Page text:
Shenzhen, May 29 (IANS) Worlds largest telecommunications equipment supplier Huawei on Wednesday filed a motion in a US court challenging the constitutionality of the 2019 National Defense Authorization Act (2019 NDAA).
The company asked for a summary judgment on whether it was constitutional for the US government to implement military spending provisions that barred government contractors from buying Huawei products.
The Chinese tech giant also asked for an end to US’ state-sanctioned campaign against it arguing that it would “not deliver cybersecurity”. A hearing on the motion is scheduled for September 19.
In its complaint, Huawei argued that Section 889 of the 2019 NDAA singled it out and barred US government agencies from not only buying its equipment and services, but also from contracting with or awarding grants or loans to third parties who buy Huawei equipment or services — even when there was no impact or connection to the US government.
“Banning Huawei using cybersecurity as an excuse ‘will do nothing to make networks more secure’. They provide a false sense of security, and distract attention from the real challenges we face,” Song Liuping, Huawei’s Chief Legal Officer, said in a statement.
“Politicians in the US are using the strength of an entire nation to come after a private company. This is not normal. Almost never seen in history. The US government has provided no evidence to show that Huawei is a security threat. There is no gun, no smoke. Only speculation,” Song noted.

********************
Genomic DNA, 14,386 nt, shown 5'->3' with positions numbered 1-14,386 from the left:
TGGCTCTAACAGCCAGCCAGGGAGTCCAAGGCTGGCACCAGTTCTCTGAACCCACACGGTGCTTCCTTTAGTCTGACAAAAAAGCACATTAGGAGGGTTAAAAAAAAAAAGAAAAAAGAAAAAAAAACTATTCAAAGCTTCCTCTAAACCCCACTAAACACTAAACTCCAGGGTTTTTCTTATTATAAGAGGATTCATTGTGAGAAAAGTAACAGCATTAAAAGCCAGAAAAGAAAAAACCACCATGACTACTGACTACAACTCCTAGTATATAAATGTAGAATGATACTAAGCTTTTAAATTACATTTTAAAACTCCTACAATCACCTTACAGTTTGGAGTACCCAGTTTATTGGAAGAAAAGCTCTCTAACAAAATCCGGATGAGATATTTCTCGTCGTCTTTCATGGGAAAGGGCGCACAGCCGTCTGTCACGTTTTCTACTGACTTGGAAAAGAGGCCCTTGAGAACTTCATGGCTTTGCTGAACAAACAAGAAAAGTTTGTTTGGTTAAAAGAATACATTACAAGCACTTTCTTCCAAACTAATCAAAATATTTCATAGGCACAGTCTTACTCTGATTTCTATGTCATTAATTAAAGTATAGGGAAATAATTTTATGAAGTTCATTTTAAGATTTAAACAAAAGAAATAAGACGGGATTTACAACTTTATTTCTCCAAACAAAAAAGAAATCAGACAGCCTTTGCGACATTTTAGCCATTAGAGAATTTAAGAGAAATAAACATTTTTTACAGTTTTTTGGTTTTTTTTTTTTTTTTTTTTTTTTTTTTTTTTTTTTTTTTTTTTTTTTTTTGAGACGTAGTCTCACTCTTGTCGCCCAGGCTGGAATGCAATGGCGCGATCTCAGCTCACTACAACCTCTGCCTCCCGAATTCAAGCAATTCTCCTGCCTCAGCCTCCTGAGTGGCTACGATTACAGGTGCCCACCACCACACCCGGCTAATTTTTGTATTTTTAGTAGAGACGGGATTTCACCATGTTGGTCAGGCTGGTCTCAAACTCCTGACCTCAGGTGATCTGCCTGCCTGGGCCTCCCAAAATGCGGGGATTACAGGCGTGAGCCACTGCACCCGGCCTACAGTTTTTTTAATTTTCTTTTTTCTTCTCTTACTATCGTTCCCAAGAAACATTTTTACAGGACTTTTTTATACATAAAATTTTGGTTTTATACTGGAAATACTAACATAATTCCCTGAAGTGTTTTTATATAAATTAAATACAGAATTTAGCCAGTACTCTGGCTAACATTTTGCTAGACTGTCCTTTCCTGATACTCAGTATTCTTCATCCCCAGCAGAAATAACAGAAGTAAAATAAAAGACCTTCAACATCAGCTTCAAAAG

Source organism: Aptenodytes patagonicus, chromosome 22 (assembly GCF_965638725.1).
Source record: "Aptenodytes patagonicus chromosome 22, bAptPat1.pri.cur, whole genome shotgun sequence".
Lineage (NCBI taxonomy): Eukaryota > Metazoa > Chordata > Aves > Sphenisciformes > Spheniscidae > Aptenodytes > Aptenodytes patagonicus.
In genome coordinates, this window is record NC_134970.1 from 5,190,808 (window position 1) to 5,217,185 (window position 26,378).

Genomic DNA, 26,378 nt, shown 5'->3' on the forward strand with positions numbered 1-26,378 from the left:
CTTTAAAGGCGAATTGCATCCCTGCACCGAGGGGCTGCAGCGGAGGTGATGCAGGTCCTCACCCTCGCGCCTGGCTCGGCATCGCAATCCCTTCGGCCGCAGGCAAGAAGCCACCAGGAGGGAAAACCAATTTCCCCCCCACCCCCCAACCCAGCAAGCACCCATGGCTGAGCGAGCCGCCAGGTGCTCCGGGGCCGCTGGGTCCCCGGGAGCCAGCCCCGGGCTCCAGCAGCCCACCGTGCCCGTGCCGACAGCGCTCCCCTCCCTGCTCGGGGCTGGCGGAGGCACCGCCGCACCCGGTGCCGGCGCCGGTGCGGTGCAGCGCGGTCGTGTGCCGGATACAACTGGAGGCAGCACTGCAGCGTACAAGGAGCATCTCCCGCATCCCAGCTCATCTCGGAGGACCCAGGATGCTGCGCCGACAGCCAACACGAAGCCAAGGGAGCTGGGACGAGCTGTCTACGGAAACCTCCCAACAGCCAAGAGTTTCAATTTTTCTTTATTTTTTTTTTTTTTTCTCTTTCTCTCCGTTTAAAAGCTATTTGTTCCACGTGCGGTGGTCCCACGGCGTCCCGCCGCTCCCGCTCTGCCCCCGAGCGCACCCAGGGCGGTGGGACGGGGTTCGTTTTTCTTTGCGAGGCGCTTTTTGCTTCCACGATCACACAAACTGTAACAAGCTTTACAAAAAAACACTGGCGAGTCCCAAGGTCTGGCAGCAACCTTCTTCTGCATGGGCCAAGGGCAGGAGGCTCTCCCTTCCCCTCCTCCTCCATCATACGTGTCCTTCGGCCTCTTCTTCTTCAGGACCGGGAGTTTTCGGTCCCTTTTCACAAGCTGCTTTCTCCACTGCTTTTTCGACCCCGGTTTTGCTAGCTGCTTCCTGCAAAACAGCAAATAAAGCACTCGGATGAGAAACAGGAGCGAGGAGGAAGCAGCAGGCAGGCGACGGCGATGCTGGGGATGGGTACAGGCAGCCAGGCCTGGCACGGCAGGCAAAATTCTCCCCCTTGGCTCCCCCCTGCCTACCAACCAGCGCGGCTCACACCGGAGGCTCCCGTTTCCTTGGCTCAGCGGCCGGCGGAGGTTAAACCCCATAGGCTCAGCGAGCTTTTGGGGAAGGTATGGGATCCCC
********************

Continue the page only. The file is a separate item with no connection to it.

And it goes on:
Addressing the addition of Huawei to the “Entity List” by the US Commerce Department two weeks ago, Song said: “This sets a dangerous precedent. Today it’s telecoms and Huawei. Tomorrow it could be your industry, your company, your consumers.”
The Chinese telecom giant said it had confidence in the independence and integrity of the US judicial system and that the mistakes in the NDAA could be corrected by the court.
According to Glen Nager, Huawei’s lead counsel for the case, Section 889 of the 2019 NDAA violates the Bill of Attainder, Due Process, and Vesting Clauses of the United States Constitution.
Thus the case is purely “a matter of law” as there are no facts at issue, thereby justifying the motion for a summary judgement to speed up the process.
On May 15, US President Donald Trump effectively banned Huawei with a national security order.
The US publicly asked its allies to steer clear of using Huawei products over concerns that the equipment could be used by the Chinese government to obtain private information.